CBD

2018 Farm Bill & Hemp: What Is It and Does It Make CBD Legal?

The 2018 Farm Bill was a pioneering piece of legislation for the production, sale, and distribution of CBD products. Among other changes, the bill adjusted the way our government classifies and regulates hemp and its related products. However, an unfortunate result of this bill is that CBD now sits in a legal grey area between what the federal government allows and what states allow.

In states where cannabis is legal, CBD products have flooded the market. In more conservative states, ingestible CBD (and other cannabinoid-related products with more than 0.3% THC) are illegal. These conflicting rules have led to confusion within the CBD industry, affecting everyone from the growers to the distributors to the financial institutions that support them. And finally, to the small businesses trying to serve their would-be consumers. Read on to find out what the 2018 Farm Bill did to further that confusion, and what updates might clarify within the industry by the end of this year.

What Is Hemp?

A plant in the cannabis family, hemp is harvested, processed, and legally sold in the U.S. for its fiber and edible seeds. The seed in particular is a super protein, antioxidant-rich, and one of the highest sources of essential fatty acids. This makes it an ideal product for consumers to use on the skin, hair, and body. And as a composite material, hemp has all sorts of industrial uses too. Yet, it’s biodegradable and environmentally benign as a fast-reproducing, renewable cash crop.

Hemp can be made into a variety of useful products including:

  • Paper products and disposables
  • Pet food, litter, and bedding
  • Beauty products
  • Fabrics
  • Disposable utensils
  • Packaging and shipping material
  • Biofuel
  • Medicine

What Is the 2018 Farm Bill?

the farm bill being judged with a scale above it

In late 2018, Congress passed the bipartisan 2018 Farm Bill—formally known as the Agriculture Improvement Act—which was signed into law by President Trump. Almost immediately, new opportunities in farming, research, manufacturing, and production opened up. Soon hemp was being farmed, processed, and sold as food, household, and industrial products.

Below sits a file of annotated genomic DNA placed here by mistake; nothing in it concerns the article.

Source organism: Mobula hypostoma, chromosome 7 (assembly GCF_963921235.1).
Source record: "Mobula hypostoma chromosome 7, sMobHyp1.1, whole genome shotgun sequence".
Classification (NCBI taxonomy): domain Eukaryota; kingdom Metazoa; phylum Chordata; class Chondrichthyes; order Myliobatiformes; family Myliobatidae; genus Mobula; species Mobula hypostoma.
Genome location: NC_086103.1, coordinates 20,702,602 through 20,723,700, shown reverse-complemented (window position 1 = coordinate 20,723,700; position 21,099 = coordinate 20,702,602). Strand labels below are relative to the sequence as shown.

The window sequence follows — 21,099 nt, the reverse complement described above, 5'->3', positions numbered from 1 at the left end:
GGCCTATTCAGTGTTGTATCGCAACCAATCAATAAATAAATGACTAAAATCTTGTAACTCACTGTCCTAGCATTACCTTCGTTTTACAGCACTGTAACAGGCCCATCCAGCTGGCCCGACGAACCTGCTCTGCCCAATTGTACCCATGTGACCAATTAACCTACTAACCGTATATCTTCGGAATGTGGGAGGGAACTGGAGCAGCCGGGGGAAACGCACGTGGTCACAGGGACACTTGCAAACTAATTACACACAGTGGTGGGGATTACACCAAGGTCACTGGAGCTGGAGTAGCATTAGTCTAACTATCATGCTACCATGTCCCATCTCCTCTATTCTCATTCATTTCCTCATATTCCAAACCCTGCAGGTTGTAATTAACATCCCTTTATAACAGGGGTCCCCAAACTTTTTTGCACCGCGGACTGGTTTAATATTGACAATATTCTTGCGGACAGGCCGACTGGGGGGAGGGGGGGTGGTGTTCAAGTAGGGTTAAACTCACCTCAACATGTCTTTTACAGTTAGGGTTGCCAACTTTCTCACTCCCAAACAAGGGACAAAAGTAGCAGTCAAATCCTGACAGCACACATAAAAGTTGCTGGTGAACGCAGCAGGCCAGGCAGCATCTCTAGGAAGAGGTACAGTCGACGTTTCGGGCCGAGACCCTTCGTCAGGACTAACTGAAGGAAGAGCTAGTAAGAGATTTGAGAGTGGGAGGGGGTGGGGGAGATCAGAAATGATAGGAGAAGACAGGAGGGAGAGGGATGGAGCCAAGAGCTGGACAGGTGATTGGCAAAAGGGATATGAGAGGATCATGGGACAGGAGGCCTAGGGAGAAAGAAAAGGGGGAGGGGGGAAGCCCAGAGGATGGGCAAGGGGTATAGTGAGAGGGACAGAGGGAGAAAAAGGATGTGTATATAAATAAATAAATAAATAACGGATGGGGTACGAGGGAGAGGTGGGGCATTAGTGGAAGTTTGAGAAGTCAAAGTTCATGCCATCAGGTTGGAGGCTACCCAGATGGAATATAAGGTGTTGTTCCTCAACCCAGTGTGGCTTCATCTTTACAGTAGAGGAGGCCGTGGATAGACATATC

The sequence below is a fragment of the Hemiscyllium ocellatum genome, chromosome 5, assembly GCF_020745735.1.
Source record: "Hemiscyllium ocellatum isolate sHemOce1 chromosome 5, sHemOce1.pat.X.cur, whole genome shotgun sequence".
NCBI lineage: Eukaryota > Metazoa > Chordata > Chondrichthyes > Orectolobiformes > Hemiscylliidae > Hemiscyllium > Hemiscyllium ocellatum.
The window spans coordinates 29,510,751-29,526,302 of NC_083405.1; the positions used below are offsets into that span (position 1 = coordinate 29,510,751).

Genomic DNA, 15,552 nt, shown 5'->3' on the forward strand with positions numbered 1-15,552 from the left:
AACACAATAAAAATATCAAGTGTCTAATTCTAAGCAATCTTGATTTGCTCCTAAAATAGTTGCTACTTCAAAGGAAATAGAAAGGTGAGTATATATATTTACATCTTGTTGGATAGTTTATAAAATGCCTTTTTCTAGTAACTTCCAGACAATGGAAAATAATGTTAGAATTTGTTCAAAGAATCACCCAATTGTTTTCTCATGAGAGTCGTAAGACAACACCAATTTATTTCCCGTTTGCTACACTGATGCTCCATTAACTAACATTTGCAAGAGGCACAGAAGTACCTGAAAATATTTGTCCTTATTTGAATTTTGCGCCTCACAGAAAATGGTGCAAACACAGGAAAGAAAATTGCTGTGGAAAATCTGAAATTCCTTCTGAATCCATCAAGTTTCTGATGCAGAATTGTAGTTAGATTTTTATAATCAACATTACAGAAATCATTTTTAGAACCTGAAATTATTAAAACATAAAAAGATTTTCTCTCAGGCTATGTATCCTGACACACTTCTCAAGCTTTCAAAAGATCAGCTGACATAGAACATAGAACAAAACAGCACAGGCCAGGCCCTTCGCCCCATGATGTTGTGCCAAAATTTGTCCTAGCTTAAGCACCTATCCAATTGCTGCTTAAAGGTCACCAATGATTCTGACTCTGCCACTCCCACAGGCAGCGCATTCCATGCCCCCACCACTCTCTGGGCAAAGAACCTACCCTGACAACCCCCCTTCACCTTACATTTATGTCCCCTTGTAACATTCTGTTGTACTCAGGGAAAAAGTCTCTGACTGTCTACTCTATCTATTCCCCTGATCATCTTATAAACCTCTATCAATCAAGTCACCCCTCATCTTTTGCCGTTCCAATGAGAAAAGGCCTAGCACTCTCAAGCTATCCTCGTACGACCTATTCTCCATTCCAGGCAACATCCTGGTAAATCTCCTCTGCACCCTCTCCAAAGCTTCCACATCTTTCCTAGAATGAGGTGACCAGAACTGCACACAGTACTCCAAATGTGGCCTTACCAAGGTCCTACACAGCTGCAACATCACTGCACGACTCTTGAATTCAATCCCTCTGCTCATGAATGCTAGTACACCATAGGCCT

The 2018 Farm Bill included all sorts of provisions for U.S. dairy and pig farmers, forestry services, nutrition, and food stamp programs. It also allowed hemp to be classified as a US commodity. This enables hemp farmers to participate in programs like crop insurance, and receive government commodity support.

While the 2018 Farm Bill opened the doors for change, it didn’t go all the way. Lawmakers will soon have an opportunity to reauthorize the bill, at the end of this fiscal year when it expires. Possible updates look to include more funding for the FDA to conduct nutritional research with cannabinoids, furthering the study of its safety and efficacy.

How did the 2018 Farm Bill come about?

Prior to the 2018 Farm Bill, the Controlled Substances Act (CSA) of 1970 classified all forms of cannabis as a Schedule I substance. Notably, the CSA didn’t differentiate between forms of cannabis, sidelining hemp alongside marijuana for over thirty years. This raised the criminal penalties for anyone caught with any part of the cannabis plant.

The first big change came with the 2014 Farm Bill. This bill opened the door for limited agricultural pilot programs by declassifying certain kinds of hemp for research. Deemed a success, these programs led to 2018’s all-important update to the U.S. Farm Bill, which expanded the opening up of U.S. farming to hemp.

What Does the Farm Bill Say About Hemp and CBD?

Hemp’s medicinal properties continue to get a lot of attention. In particular, CBD is responsible for much of the anti-anxiety and pain-relieving effects of marijuana, but with none of the same psychoactive properties. However, the FDA’s hesitancy to classify CBD as neither “food” nor “drug” has held up an entire industry of growers, distributors, retailers, and consumers who are eager to engage within this industry.

Fortunately, the 2018 Farm Bill defines industrial hemp as it did in the 2014 Farm Bill, which differentiates it from marijuana. Additionally, the bill removed hemp from CSA, legally allowing for its production and sale. However, these changes are regarding hemp on a federal level. This bill delegates authority to regulate and limit hemp production and sale to states.

Are CBD products legal to sell & advertise online?